a1 Institute of Environmental Science and Research Ltd, Christchurch, New Zealand
The salt content of processed foods is important because of the high intake of Na by most New Zealanders. A database of Na concentrations in fifty-eight processed foods was compiled from existing and new data and combined with 24 h diet recall data from two national nutrition surveys (5771 respondents) to derive salt intakes for seven population groups. Mean salt intakes from processed foods ranged from 6·9 g/d for young males aged 19–24 years to 3·5 g/d for children aged 5–6 years. A total of ≥ 50 % of children aged 5–6 years, boys aged 11–14 years and young males aged 19–24 years had salt intakes that exceeded the upper limit for Na, calculated as salt (3·2–5·3 g/d), from processed foods only. Bread accounted for the greatest contribution to salt intake for each population group (35–43 % of total salt intake). Other foods that contributed 2 % or more and common across most age groups were sausage, meat pies, pizza, instant noodles and cheese. The Na concentrations of key foods have changed little over the 16-year period from 1987 to 2003 except for corned beef and whole milk that have decreased by 34 and 50 % respectively. Bread is an obvious target for salt reduction but the implication on iodine intake needs consideration as salt is used as a vehicle for iodine fortification of bread.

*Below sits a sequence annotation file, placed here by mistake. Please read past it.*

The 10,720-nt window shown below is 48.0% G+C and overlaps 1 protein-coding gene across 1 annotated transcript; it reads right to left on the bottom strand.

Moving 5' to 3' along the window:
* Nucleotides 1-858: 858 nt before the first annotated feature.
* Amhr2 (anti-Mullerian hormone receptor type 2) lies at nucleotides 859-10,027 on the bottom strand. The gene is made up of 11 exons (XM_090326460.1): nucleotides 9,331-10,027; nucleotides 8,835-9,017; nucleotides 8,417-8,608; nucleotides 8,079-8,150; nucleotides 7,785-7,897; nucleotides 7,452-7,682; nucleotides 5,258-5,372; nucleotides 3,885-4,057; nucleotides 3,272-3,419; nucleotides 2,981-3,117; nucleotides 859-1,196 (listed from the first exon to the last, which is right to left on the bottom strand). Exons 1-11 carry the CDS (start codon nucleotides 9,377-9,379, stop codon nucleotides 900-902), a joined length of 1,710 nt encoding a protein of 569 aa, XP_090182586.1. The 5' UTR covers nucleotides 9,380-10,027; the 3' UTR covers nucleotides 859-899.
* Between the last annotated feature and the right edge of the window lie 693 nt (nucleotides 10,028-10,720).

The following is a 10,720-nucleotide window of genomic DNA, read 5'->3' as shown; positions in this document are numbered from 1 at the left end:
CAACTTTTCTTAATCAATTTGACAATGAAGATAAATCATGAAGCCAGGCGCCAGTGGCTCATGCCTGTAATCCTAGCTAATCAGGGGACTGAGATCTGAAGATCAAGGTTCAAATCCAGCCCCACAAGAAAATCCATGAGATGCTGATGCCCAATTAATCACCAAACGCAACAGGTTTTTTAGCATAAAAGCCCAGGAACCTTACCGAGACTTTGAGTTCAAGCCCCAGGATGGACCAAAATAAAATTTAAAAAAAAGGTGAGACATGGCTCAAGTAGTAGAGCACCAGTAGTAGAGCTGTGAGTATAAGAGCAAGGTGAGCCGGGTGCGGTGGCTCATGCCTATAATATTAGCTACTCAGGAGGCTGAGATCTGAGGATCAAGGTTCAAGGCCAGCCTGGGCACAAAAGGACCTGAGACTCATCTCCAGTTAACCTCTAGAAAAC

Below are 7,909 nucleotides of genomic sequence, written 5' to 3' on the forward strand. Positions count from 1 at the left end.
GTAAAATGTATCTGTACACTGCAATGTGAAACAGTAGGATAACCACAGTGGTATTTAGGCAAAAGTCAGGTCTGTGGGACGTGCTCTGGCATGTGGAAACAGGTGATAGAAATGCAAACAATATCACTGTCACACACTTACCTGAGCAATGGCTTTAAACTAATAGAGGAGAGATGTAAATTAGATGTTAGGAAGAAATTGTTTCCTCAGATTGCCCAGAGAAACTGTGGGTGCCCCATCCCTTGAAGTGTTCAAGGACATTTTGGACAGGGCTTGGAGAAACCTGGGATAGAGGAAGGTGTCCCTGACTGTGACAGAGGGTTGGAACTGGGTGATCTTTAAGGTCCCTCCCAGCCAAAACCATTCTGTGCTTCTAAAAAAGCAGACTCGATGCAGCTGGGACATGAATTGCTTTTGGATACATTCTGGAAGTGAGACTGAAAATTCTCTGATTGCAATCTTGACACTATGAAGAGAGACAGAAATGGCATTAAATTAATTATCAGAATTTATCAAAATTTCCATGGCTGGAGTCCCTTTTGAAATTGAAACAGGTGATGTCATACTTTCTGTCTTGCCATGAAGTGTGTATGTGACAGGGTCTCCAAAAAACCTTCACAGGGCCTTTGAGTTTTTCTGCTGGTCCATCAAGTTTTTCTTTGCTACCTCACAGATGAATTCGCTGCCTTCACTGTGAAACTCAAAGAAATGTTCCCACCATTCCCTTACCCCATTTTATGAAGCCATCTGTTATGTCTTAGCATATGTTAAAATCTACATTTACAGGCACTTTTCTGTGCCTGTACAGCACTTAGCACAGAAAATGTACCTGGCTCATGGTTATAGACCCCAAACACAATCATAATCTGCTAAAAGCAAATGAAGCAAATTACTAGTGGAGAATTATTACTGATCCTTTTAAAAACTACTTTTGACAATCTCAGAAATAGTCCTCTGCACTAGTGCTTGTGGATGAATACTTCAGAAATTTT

(Received May 30 2008)
(Revised December 18 2008)
(Accepted January 28 2009)
(Online publication March 19 2009)
Abbreviations: CNS, 2002 National Children's Nutrition Survey; NNS, 1997 National Nutrition Survey; NZTDS, New Zealand Total Diet Survey